Flat prices flag lower US rates

DIANE COYLE

Economics Correspondent

Retail spending in the US was unexpectedly weak in May, while consumer prices showed no evidence of inflationary dangers. The latest figures cemented the view in financial markets that the Federal Reserve will cut interest rates in July.

The figures initially took the dollar lower, although it remained above the Y83.70 it had touched in Tokyo trading. Dealers were cautious in case of central bank intervention in advance of this week's G7 summit. US bond prices were more than a point higher by mid-morning.

Suzanne Rizzo, an economist at HSBC Markets in New York, said: "Retail sales have been weak for several months. It increases the odds that the economy is going into recession."

Stuart Parkinson, US economist at Morgan Grenfell, said: "The barriers to the Fed easing rates are falling one by one." He said the Fed would probably act after its policy meeting at the beginning of July. Others still think the central bank will wait until later in the year.

Several Federal Reserve governors, including Alan Blinder, the vice-chairman, have recently hinted that they favour a cut in interest rates.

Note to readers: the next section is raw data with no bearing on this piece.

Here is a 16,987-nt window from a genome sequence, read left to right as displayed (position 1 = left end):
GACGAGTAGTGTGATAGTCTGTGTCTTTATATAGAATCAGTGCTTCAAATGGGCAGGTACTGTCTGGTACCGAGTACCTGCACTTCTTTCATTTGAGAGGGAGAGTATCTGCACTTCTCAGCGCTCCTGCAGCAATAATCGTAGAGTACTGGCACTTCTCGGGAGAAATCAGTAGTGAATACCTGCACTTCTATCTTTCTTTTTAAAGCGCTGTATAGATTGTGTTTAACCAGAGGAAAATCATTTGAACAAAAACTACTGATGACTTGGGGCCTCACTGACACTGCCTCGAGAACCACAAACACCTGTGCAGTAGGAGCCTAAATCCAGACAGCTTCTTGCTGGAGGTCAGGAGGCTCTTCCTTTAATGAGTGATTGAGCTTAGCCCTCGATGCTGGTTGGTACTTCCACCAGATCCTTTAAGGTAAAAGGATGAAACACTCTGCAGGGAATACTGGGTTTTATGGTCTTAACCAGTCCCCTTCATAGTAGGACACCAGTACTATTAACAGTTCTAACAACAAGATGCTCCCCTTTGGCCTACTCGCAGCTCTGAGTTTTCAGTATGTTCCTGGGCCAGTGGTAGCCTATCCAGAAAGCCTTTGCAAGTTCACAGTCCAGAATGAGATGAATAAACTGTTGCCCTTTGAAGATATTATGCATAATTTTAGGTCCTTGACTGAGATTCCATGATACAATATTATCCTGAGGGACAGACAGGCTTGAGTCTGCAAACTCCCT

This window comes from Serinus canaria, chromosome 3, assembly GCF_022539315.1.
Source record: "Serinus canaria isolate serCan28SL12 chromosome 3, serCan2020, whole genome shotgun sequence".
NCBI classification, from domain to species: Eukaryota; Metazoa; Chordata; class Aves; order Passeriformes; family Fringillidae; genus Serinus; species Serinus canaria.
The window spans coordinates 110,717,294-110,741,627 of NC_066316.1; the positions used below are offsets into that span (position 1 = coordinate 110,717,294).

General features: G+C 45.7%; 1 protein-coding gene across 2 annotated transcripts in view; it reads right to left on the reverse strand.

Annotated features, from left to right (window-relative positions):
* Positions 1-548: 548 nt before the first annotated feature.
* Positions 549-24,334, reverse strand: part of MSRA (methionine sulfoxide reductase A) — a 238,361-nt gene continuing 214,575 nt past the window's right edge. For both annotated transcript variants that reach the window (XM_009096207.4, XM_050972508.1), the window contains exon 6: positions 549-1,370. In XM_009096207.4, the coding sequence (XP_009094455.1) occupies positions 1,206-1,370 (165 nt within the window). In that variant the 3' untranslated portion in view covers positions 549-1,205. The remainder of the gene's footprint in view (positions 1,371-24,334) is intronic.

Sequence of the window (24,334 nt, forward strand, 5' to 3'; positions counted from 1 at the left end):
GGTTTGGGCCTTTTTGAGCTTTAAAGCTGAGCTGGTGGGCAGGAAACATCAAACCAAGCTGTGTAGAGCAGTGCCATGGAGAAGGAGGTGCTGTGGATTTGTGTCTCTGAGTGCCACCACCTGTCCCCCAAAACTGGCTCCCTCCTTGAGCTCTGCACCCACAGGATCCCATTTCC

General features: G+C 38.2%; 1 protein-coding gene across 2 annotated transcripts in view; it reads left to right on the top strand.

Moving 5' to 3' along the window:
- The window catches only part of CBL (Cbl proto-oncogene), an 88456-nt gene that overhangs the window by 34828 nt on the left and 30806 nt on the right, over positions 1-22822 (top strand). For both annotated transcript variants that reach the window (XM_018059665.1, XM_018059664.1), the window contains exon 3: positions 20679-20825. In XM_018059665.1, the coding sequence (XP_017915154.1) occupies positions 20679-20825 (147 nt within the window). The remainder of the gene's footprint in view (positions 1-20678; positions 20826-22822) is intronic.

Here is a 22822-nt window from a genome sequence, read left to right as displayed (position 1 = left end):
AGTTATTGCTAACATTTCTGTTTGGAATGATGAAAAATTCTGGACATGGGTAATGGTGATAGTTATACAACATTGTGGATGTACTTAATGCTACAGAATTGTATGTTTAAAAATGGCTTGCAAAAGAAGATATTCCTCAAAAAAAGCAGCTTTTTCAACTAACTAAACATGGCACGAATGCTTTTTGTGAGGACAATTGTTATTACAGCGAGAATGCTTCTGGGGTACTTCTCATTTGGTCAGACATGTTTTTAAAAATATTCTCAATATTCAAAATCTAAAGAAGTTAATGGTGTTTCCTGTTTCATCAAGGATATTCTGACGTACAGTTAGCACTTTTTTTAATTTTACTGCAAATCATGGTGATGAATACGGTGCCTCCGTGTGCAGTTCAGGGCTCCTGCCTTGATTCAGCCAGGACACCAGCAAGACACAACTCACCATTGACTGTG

The US Federal Funds rate, now 6 per cent, has risen seven times since February 1994.

However, Alan Greenspan, chairman of the Fed, said at the weekend it was difficult to draw firm conclusions about future developments in the economy without more information.

Wall Street economists therefore think today's statistics for industrial output last month and the next monthly employment report will be crucial to the Fed's decision. The number of jobs fell by a shock 101,000 in May. Ms Rizzo said: "The setback in employment is what is driving the weakness in consumer spending."

The value of retail sales rose 0.2 per cent last month, far less than expected. Cars, which make up a fifth of total sales, were up 0.5 per cent after a sharp fall in April. Analysts had anticipated a much stronger rebound. Sales of other goods rose 0.1 per cent.

Consumer prices rose 0.3 per cent in May, taking the year-on-year inflation rate to 3.2 per cent. Gasoline prices rose 2.1 per cent, with higher oil prices clearly being passed straight on to consumers.

But seasonal food prices fell after increasing earlier this year. Tomato prices, for instance, dropped 21.4 per cent, more than reversing a 15 per cent jump in April.

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